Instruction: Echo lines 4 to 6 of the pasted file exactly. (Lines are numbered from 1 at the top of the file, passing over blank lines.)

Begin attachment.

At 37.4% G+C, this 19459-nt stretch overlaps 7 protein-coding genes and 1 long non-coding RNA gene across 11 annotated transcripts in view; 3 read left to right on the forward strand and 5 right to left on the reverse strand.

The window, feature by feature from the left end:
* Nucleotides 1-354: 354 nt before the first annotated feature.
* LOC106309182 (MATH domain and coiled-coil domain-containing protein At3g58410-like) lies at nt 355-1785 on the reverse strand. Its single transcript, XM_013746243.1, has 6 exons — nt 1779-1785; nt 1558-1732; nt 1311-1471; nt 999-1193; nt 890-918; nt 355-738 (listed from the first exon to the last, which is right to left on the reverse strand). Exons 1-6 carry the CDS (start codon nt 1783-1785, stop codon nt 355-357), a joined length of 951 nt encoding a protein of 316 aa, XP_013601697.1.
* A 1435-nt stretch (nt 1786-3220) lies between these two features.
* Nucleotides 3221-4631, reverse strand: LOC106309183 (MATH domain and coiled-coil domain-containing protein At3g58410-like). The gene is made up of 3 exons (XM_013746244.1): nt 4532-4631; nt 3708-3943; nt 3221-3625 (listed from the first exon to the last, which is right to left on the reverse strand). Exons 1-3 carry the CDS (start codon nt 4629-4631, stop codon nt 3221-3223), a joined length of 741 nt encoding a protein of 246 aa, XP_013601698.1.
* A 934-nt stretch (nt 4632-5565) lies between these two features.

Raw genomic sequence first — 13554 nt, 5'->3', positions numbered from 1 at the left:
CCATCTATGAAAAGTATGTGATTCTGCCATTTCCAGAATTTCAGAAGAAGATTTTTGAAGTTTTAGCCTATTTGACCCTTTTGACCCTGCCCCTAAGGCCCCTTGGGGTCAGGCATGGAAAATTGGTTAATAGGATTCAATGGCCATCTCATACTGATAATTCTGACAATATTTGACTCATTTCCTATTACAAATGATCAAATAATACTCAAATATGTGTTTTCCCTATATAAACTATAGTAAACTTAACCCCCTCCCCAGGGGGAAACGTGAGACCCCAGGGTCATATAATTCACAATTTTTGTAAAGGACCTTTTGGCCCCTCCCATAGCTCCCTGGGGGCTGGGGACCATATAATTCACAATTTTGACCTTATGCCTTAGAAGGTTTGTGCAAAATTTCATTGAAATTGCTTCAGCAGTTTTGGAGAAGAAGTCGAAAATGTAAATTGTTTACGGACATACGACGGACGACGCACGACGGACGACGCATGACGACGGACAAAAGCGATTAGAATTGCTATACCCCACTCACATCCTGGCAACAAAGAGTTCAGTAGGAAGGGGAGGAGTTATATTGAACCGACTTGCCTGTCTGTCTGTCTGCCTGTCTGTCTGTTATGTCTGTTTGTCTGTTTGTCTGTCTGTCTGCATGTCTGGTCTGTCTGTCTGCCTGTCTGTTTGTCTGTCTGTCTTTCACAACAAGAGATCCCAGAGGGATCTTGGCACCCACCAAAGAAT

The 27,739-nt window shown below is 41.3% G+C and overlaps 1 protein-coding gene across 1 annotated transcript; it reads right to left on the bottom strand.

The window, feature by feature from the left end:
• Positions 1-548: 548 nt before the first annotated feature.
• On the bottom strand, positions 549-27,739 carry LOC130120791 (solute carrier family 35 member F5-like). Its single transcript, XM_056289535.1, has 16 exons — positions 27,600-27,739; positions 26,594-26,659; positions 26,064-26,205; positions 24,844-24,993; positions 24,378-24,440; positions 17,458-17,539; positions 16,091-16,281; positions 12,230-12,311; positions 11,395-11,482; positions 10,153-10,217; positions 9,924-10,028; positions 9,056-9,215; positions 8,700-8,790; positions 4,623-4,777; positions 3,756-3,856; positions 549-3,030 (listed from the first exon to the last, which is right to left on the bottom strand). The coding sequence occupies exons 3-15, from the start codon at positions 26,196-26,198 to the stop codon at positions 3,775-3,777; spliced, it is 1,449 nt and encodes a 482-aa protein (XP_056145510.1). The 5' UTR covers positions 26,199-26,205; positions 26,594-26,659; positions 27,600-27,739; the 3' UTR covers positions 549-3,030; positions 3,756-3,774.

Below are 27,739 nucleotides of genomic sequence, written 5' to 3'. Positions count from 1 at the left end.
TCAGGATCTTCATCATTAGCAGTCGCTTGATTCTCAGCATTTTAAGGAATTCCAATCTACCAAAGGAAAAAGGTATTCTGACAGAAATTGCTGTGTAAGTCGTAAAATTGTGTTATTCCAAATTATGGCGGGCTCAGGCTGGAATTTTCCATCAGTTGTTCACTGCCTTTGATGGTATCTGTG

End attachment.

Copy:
* LOC106309182 (MATH domain and coiled-coil domain-containing protein At3g58410-like) lies at nt 355-1785 on the reverse strand. Its single transcript, XM_013746243.1, has 6 exons — nt 1779-1785; nt 1558-1732; nt 1311-1471; nt 999-1193; nt 890-918; nt 355-738 (listed from the first exon to the last, which is right to left on the reverse strand). Exons 1-6 carry the CDS (start codon nt 1783-1785, stop codon nt 355-357), a joined length of 951 nt encoding a protein of 316 aa, XP_013601697.1.
* A 1435-nt stretch (nt 1786-3220) lies between these two features.
* Nucleotides 3221-4631, reverse strand: LOC106309183 (MATH domain and coiled-coil domain-containing protein At3g58410-like). The gene is made up of 3 exons (XM_013746244.1): nt 4532-4631; nt 3708-3943; nt 3221-3625 (listed from the first exon to the last, which is right to left on the reverse strand). Exons 1-3 carry the CDS (start codon nt 4629-4631, stop codon nt 3221-3223), a joined length of 741 nt encoding a protein of 246 aa, XP_013601698.1.